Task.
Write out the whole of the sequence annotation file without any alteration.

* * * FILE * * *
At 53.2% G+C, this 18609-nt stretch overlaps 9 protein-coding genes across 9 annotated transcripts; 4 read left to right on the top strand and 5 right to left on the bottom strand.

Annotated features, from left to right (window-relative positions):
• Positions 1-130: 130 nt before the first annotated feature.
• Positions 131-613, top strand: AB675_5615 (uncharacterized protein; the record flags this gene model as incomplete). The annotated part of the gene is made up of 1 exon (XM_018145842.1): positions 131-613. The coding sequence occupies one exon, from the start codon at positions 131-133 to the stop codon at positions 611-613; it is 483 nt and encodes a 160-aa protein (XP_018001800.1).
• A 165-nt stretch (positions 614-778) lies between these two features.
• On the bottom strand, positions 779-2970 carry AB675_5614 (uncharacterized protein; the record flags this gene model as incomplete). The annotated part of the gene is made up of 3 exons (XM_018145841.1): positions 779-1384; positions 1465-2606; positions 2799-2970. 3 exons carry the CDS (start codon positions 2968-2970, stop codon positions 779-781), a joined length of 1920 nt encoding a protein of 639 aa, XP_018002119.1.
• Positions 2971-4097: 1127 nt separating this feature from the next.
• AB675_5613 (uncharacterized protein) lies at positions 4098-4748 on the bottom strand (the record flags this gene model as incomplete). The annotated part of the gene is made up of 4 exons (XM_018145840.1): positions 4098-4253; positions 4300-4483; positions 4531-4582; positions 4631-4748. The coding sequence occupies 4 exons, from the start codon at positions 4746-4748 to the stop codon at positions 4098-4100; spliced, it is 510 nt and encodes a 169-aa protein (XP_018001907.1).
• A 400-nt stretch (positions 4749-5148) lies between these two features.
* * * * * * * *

At 53.2% G+C, this 18609-nt stretch overlaps 9 protein-coding genes across 9 annotated transcripts; 4 read left to right on the top strand and 5 right to left on the bottom strand.

Annotated features, from left to right (window-relative positions):
• Positions 1-130: 130 nt before the first annotated feature.
• Positions 131-613, top strand: AB675_5615 (uncharacterized protein; the record flags this gene model as incomplete). The annotated part of the gene is made up of 1 exon (XM_018145842.1): positions 131-613. The coding sequence occupies one exon, from the start codon at positions 131-133 to the stop codon at positions 611-613; it is 483 nt and encodes a 160-aa protein (XP_018001800.1).
• A 165-nt stretch (positions 614-778) lies between these two features.
• On the bottom strand, positions 779-2970 carry AB675_5614 (uncharacterized protein; the record flags this gene model as incomplete). The annotated part of the gene is made up of 3 exons (XM_018145841.1): positions 779-1384; positions 1465-2606; positions 2799-2970. 3 exons carry the CDS (start codon positions 2968-2970, stop codon positions 779-781), a joined length of 1920 nt encoding a protein of 639 aa, XP_018002119.1.
• Positions 2971-4097: 1127 nt separating this feature from the next.
• AB675_5613 (uncharacterized protein) lies at positions 4098-4748 on the bottom strand (the record flags this gene model as incomplete). The annotated part of the gene is made up of 4 exons (XM_018145840.1): positions 4098-4253; positions 4300-4483; positions 4531-4582; positions 4631-4748. The coding sequence occupies 4 exons, from the start codon at positions 4746-4748 to the stop codon at positions 4098-4100; spliced, it is 510 nt and encodes a 169-aa protein (XP_018001907.1).
• A 400-nt stretch (positions 4749-5148) lies between these two features.